After less than 2½ years, U.S. COVID-19 death toll surpasses 1 million
The U.S. death toll from COVID-19 reached 1 million Monday, a once-unimaginable figure that only hints at the multitudes of loved ones and friends staggered by grief and frustration.
The number of dead, as tallied by the Centers for Disease Control and Prevention’s National Center for Health Statistics, is equivalent to that of a 9/11 attack every day for 336 days. It is roughly equal to how many Americans died in the Civil War and World War II combined. It’s as if Boston and Pittsburgh were wiped out.
“It is hard to imagine a million people plucked from this Earth,” said Jennifer Nuzzo, who leads a new pandemic center at the Brown University School of Public Health in Providence, R.I. “It’s still happening and we are letting it happen.”
Three out of every four deaths were people 65 and older. More men died than women. White people made up most of the deaths overall, but Black, Latino and Native American people have been roughly twice as likely to die from COVID-19 as their white counterparts.
Most deaths happened in urban areas, but rural places — where opposition to masks and vaccinations tends to run high — paid a heavy price at times.
The death toll less than 2½ years into the outbreak is based on death certificate data compiled by the CDC’s National Center for Health Statistics. But the real number of lives lost to COVID-19, either directly or indirectly, as a result of the disruption of the healthcare system in the world’s richest country, is believed to be far higher.
The milestone is an indelible reminder of the awful toll that the disease has taken and continues to take.
The U.S. has the highest reported COVID-19 death toll of any country, though health experts have long suspected that the real number of deaths in places such as India, Brazil and Russia is higher than the official figures.
The milestone comes more than three months after the U.S. reached 900,000 dead. The pace has slowed since a harrowing winter surge fueled by the Omicron variant.
The U.S. is averaging about 300 COVID-19 deaths per day, compared with a peak of about 3,400 a day in January 2021. New coronavirus cases are on the rise again, climbing more than 60% in the last two weeks to an average of about 86,000 a day — still well below the all-time high of more than 800,000, reached when the Omicron variant was raging during the winter.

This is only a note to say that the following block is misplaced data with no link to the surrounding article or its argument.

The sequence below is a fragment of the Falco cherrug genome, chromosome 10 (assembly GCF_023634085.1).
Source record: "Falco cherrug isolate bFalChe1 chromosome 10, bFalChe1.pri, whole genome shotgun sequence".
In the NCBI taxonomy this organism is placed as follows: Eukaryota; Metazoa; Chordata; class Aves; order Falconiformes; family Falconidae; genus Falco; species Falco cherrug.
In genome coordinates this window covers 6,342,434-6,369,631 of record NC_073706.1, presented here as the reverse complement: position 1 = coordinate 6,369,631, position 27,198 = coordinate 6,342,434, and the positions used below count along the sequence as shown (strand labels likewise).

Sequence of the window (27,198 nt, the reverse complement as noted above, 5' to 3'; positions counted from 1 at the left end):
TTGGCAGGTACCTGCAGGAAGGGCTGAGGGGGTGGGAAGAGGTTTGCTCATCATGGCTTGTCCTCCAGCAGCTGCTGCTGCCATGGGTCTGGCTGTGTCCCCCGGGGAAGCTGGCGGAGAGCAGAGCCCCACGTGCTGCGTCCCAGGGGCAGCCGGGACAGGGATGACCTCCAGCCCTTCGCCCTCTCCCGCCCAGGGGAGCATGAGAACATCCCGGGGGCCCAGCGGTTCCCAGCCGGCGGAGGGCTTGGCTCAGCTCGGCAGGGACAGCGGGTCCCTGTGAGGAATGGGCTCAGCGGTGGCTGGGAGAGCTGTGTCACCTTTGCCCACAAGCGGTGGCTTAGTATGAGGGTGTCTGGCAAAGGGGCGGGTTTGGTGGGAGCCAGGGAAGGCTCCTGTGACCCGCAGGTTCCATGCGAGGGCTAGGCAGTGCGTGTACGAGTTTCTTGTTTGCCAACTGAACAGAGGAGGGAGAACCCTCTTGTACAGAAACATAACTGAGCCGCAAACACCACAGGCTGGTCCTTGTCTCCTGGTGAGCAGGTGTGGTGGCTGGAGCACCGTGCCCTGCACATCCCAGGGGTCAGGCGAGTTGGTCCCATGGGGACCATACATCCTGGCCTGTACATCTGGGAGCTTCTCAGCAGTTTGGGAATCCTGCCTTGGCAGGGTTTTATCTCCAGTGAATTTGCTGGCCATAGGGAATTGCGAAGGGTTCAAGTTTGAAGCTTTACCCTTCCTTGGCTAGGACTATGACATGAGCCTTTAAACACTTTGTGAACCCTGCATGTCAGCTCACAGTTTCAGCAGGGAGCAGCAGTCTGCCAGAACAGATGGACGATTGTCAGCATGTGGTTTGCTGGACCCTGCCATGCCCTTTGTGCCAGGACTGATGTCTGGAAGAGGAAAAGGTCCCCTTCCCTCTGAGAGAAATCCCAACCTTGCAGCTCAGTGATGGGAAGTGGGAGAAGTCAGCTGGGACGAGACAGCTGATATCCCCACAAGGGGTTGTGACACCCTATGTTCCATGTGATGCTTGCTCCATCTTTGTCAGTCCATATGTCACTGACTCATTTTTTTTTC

The largest bell at Washington National Cathedral in the nation’s capital tolled 1,000 times a week ago, once for every 1,000 deaths. President Biden on Thursday ordered flags lowered to half-staff and called each life “an irreplaceable loss.”
How to process the pandemic death toll? For one hospital chaplain, it means also remembering relatives left behind.
“As a nation, we must not grow numb to such sorrow,” he said in a statement. “To heal, we must remember.”
More than half the deaths occurred since vaccines became available in December 2020. Two-thirds of Americans are fully vaccinated, and nearly half of them have had at least one booster dose. But demand for the vaccine has plummeted, and the campaign to put shots in arms has been plagued by misinformation, distrust and political polarization.
Unvaccinated people have a 10 times greater risk of dying of COVID-19 than fully vaccinated people, according to the CDC.
“To me, that is what is just so particularly heartbreaking,” Nuzzo said. Vaccines are safe and greatly reduce the likelihood of severe illness, she said. They “largely take the possibility of death off the table.”
Sara Atkins, 42, of Wynnewood, Pa., channels her grief into fighting for global vaccination and better access to healthcare to honor her father, Andy Rotman-Zaid, who died of COVID-19 in December 2020.
“My father gave me marching orders to end it and make sure it doesn’t happen again,” Atkins said of the pandemic. “He told me, ‘Politicize the hell out of my death if I die of this.’”
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